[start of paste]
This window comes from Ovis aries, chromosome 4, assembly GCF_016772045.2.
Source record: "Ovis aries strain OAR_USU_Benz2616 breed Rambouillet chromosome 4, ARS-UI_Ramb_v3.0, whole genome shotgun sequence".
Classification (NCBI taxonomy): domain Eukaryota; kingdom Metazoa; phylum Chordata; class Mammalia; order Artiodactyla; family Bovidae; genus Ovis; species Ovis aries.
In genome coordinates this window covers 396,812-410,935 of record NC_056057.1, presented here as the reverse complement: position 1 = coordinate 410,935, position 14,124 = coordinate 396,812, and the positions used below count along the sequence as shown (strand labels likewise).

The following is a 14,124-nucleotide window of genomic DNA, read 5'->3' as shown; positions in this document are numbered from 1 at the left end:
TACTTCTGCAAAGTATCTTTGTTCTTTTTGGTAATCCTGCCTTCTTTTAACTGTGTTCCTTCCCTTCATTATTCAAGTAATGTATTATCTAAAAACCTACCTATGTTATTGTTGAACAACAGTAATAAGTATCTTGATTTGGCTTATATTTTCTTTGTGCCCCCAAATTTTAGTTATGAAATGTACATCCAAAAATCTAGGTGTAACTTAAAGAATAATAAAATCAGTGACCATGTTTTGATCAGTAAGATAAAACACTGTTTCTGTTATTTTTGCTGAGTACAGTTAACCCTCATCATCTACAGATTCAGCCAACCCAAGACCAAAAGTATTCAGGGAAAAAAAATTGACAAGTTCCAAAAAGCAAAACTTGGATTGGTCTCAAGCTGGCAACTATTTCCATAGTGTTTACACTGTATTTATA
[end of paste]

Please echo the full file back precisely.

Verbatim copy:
This window comes from Ovis aries, chromosome 4, assembly GCF_016772045.2.
Source record: "Ovis aries strain OAR_USU_Benz2616 breed Rambouillet chromosome 4, ARS-UI_Ramb_v3.0, whole genome shotgun sequence".
Classification (NCBI taxonomy): domain Eukaryota; kingdom Metazoa; phylum Chordata; class Mammalia; order Artiodactyla; family Bovidae; genus Ovis; species Ovis aries.
In genome coordinates this window covers 396,812-410,935 of record NC_056057.1, presented here as the reverse complement: position 1 = coordinate 410,935, position 14,124 = coordinate 396,812, and the positions used below count along the sequence as shown (strand labels likewise).

The following is a 14,124-nucleotide window of genomic DNA, read 5'->3' as shown; positions in this document are numbered from 1 at the left end:
TACTTCTGCAAAGTATCTTTGTTCTTTTTGGTAATCCTGCCTTCTTTTAACTGTGTTCCTTCCCTTCATTATTCAAGTAATGTATTATCTAAAAACCTACCTATGTTATTGTTGAACAACAGTAATAAGTATCTTGATTTGGCTTATATTTTCTTTGTGCCCCCAAATTTTAGTTATGAAATGTACATCCAAAAATCTAGGTGTAACTTAAAGAATAATAAAATCAGTGACCATGTTTTGATCAGTAAGATAAAACACTGTTTCTGTTATTTTTGCTGAGTACAGTTAACCCTCATCATCTACAGATTCAGCCAACCCAAGACCAAAAGTATTCAGGGAAAAAAAATTGACAAGTTCCAAAAAGCAAAACTTGGATTGGTCTCAAGCTGGCAACTATTTCCATAGTGTTTACACTGTATTTATA